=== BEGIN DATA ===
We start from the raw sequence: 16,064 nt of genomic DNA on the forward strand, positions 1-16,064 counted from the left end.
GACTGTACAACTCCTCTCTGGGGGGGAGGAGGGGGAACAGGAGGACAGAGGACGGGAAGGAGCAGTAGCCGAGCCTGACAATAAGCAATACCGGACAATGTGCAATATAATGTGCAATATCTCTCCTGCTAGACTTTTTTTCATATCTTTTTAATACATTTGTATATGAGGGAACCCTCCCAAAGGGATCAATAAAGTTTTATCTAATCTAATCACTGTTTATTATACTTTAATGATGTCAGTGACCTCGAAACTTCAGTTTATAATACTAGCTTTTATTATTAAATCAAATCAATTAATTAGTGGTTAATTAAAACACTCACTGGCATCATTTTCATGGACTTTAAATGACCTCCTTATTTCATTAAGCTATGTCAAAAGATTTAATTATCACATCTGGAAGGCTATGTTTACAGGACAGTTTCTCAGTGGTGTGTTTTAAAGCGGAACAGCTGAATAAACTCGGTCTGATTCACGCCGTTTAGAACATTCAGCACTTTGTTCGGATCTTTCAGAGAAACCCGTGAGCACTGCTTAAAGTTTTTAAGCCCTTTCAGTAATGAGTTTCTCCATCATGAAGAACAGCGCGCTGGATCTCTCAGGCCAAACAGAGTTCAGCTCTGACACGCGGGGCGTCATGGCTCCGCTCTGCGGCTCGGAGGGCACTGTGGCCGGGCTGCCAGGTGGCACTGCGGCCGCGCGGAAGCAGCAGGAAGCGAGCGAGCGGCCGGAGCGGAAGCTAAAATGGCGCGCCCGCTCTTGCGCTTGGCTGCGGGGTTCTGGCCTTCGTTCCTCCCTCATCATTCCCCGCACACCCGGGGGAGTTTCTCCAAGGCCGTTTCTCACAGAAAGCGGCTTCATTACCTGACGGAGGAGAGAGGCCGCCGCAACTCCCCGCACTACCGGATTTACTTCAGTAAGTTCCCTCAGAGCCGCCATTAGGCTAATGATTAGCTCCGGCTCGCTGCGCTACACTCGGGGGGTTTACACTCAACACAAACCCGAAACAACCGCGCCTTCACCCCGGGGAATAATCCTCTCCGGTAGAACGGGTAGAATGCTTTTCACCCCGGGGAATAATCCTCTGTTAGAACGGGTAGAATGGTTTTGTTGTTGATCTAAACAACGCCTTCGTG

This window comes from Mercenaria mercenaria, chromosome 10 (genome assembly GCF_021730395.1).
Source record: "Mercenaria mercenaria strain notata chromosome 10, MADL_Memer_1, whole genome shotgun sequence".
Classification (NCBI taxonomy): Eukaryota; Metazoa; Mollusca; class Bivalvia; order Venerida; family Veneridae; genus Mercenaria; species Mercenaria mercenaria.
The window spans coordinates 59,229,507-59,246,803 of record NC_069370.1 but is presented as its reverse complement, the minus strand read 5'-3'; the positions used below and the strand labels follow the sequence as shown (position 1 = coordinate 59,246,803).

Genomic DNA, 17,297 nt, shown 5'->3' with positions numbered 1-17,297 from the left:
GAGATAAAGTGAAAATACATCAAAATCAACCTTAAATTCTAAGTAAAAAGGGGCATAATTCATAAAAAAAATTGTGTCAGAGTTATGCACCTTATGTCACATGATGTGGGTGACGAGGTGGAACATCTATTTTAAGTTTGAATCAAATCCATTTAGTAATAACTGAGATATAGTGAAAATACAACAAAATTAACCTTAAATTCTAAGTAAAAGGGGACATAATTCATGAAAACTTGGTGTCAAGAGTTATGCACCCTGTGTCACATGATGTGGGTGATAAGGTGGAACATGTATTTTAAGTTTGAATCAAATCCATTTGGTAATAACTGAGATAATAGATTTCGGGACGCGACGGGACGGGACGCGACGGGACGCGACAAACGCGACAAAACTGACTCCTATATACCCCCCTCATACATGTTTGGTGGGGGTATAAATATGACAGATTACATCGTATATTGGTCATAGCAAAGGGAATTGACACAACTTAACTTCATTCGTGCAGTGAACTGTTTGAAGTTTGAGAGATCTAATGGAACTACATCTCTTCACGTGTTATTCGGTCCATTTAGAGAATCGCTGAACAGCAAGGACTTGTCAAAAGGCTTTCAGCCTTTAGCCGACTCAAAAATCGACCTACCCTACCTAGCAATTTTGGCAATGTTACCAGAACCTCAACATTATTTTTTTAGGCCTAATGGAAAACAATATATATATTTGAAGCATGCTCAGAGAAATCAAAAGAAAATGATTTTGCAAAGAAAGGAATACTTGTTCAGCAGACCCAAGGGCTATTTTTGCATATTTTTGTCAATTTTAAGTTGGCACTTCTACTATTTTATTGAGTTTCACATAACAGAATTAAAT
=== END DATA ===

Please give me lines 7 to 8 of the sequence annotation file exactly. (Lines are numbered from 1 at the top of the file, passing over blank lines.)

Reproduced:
Genomic DNA, 17,297 nt, shown 5'->3' with positions numbered 1-17,297 from the left:
GAGATAAAGTGAAAATACATCAAAATCAACCTTAAATTCTAAGTAAAAAGGGGCATAATTCATAAAAAAAATTGTGTCAGAGTTATGCACCTTATGTCACATGATGTGGGTGACGAGGTGGAACATCTATTTTAAGTTTGAATCAAATCCATTTAGTAATAACTGAGATATAGTGAAAATACAACAAAATTAACCTTAAATTCTAAGTAAAAGGGGACATAATTCATGAAAACTTGGTGTCAAGAGTTATGCACCCTGTGTCACATGATGTGGGTGATAAGGTGGAACATGTATTTTAAGTTTGAATCAAATCCATTTGGTAATAACTGAGATAATAGATTTCGGGACGCGACGGGACGGGACGCGACGGGACGCGACAAACGCGACAAAACTGACTCCTATATACCCCCCTCATACATGTTTGGTGGGGGTATAAATATGACAGATTACATCGTATATTGGTCATAGCAAAGGGAATTGACACAACTTAACTTCATTCGTGCAGTGAACTGTTTGAAGTTTGAGAGATCTAATGGAACTACATCTCTTCACGTGTTATTCGGTCCATTTAGAGAATCGCTGAACAGCAAGGACTTGTCAAAAGGCTTTCAGCCTTTAGCCGACTCAAAAATCGACCTACCCTACCTAGCAATTTTGGCAATGTTACCAGAACCTCAACATTATTTTTTTAGGCCTAATGGAAAACAATATATATATTTGAAGCATGCTCAGAGAAATCAAAAGAAAATGATTTTGCAAAGAAAGGAATACTTGTTCAGCAGACCCAAGGGCTATTTTTGCATATTTTTGTCAATTTTAAGTTGGCACTTCTACTATTTTATTGAGTTTCACATAACAGAATTAAAT